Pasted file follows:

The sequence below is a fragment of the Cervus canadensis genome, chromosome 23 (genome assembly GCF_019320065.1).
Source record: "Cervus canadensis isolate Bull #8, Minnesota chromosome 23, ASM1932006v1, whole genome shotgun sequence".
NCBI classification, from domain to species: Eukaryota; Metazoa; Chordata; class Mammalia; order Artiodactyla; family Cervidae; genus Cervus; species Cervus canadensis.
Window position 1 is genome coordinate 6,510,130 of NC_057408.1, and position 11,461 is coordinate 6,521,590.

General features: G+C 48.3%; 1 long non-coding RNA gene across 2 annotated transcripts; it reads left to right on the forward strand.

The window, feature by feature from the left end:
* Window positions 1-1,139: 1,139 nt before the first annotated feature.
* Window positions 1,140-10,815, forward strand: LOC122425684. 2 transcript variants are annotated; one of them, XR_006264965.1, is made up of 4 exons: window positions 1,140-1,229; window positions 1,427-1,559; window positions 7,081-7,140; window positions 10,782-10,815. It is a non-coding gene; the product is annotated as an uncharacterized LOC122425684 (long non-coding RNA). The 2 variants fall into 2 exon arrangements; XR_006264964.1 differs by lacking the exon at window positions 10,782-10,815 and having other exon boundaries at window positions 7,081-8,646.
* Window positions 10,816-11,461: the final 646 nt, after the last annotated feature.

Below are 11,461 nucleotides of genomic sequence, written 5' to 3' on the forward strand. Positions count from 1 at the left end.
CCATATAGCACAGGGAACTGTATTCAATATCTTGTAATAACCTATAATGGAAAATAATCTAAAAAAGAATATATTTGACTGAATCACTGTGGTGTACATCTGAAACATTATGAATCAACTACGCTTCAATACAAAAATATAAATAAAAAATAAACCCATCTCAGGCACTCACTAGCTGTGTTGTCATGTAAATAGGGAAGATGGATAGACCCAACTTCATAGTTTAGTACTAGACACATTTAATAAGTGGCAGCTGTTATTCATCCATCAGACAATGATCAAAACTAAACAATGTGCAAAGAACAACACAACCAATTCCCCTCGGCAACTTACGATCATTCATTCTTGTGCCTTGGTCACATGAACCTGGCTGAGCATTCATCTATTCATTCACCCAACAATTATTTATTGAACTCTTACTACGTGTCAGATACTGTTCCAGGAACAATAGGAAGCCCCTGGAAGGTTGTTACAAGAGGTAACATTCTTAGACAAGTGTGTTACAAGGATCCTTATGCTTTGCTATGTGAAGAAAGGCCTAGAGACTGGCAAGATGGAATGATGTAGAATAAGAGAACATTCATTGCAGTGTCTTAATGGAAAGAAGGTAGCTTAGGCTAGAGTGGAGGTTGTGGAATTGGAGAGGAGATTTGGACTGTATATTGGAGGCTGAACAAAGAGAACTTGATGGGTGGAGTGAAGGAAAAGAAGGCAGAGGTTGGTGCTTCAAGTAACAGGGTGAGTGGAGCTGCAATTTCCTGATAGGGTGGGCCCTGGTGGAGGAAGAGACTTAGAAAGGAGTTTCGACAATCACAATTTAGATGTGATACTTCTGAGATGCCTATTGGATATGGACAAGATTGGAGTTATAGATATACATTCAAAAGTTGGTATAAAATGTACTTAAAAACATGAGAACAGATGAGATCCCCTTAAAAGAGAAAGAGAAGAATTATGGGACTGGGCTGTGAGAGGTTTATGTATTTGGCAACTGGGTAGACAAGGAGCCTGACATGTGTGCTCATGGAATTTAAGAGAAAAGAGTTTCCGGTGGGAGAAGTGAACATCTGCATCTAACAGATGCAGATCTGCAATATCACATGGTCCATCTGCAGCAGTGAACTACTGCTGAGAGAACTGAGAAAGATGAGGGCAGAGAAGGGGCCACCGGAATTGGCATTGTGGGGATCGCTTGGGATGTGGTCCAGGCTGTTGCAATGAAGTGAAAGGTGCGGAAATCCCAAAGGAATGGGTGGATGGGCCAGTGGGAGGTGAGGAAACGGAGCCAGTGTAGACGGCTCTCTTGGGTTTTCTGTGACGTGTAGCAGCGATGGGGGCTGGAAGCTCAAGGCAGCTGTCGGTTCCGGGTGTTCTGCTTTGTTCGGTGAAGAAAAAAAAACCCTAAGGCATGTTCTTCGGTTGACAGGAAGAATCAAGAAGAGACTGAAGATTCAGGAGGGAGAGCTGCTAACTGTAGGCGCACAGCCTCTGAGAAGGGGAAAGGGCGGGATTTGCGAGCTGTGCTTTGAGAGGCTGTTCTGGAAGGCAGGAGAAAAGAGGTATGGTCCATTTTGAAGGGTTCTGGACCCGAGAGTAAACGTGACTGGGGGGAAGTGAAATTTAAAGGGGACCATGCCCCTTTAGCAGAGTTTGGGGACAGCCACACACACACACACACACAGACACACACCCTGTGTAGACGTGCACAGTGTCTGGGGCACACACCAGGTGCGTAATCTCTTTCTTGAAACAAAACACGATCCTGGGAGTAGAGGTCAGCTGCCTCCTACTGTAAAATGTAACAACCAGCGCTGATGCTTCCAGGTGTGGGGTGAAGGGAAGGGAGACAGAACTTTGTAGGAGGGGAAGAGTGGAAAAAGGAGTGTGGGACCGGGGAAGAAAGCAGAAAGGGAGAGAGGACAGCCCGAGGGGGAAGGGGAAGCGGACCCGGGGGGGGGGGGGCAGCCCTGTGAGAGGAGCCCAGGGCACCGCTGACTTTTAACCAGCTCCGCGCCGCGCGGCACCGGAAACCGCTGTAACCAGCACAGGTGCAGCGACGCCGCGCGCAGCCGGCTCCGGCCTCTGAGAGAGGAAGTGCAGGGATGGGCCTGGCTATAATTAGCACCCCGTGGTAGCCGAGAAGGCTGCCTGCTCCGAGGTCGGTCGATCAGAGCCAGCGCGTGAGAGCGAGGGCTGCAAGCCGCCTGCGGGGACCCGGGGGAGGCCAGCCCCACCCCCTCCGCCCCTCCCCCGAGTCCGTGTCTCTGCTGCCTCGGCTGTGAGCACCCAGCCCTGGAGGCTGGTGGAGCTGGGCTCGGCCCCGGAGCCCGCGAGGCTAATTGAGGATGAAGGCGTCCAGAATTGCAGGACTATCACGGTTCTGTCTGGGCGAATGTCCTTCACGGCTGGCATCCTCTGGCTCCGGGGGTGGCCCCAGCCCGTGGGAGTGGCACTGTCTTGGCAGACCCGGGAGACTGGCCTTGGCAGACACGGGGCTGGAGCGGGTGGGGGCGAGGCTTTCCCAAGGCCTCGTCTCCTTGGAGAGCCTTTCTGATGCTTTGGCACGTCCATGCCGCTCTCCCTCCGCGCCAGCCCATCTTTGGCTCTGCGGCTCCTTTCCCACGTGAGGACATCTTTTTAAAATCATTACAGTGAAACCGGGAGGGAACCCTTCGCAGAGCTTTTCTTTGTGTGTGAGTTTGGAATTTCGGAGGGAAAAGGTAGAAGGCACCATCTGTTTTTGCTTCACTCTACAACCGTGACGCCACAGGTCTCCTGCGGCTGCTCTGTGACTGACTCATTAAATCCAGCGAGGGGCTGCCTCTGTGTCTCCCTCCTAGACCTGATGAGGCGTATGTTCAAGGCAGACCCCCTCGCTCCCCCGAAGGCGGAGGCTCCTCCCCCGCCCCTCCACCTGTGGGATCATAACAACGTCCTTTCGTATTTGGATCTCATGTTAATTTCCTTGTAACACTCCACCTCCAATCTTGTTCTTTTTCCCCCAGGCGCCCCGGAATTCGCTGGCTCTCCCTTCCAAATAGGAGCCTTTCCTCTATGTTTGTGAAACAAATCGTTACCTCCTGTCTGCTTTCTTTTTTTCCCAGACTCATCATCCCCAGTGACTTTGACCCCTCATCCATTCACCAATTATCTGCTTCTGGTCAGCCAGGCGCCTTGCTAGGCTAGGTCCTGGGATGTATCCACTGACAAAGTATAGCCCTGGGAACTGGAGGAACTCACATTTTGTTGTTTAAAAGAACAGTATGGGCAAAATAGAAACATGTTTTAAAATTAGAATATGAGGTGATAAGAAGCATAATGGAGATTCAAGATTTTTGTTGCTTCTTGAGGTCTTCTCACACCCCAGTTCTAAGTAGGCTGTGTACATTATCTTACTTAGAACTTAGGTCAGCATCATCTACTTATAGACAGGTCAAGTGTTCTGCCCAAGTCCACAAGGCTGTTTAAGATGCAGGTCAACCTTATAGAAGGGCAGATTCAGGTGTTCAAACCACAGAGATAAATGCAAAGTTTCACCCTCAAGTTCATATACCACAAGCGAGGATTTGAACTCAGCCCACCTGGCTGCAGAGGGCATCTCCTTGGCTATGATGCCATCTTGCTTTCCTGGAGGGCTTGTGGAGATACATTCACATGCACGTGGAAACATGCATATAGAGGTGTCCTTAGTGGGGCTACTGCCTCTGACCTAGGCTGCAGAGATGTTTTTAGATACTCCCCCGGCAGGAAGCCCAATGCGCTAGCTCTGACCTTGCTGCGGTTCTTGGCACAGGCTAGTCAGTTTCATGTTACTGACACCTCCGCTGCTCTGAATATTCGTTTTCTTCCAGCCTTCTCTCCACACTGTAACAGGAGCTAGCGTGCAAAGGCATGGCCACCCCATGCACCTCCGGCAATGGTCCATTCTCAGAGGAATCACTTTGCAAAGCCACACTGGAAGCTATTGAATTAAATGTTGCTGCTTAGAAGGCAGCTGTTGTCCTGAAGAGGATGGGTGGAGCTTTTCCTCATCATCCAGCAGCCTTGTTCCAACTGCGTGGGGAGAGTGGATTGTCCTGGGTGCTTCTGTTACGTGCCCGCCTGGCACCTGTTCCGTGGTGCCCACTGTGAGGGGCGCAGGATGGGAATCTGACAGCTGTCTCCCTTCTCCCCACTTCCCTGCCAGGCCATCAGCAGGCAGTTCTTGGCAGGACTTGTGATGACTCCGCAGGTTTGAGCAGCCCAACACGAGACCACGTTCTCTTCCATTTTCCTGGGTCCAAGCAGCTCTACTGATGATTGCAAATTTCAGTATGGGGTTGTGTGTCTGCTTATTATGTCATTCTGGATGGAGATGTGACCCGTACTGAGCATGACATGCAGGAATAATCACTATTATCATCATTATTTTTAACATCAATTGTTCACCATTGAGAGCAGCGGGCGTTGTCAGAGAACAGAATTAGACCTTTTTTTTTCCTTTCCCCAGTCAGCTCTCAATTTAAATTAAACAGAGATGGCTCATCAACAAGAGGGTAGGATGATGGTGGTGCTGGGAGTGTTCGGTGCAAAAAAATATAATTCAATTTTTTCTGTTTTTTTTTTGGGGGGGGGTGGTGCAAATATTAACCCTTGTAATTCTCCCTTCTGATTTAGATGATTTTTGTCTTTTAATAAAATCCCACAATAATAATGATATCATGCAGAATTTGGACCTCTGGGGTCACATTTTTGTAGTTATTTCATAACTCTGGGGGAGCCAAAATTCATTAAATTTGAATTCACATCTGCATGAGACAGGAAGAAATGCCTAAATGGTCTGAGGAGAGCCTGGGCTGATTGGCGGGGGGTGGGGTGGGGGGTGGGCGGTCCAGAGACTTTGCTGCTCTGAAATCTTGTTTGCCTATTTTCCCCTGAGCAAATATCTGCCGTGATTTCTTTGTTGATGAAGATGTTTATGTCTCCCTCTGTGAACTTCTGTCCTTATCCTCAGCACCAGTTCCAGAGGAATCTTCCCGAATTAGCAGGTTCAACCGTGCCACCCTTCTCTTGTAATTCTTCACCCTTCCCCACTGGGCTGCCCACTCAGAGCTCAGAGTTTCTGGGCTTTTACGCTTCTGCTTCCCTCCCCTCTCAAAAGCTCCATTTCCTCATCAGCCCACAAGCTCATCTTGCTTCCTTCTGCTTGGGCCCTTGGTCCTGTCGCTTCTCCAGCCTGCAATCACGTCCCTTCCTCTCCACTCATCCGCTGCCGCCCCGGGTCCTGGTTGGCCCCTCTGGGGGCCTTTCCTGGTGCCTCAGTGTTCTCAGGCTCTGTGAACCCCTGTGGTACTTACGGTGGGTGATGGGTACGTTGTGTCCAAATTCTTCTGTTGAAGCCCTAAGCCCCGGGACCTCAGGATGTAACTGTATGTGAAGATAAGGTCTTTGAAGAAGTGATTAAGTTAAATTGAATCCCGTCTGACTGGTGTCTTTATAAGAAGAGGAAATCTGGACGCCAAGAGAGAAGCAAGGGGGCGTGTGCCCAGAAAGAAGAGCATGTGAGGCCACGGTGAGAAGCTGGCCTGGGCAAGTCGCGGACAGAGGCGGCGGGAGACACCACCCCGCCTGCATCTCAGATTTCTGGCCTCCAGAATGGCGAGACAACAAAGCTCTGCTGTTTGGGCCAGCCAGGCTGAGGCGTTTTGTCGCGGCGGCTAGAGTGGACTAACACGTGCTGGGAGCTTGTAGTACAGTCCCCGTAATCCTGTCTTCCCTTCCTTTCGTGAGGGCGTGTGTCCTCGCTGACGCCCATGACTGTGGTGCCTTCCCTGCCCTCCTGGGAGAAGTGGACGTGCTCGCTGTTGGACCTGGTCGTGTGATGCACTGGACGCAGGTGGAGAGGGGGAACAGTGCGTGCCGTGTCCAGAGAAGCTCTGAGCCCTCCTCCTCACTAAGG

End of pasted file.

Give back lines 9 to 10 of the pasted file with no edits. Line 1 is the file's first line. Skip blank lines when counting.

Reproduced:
* Window positions 10,816-11,461: the final 646 nt, after the last annotated feature.

Below are 11,461 nucleotides of genomic sequence, written 5' to 3' on the forward strand. Positions count from 1 at the left end.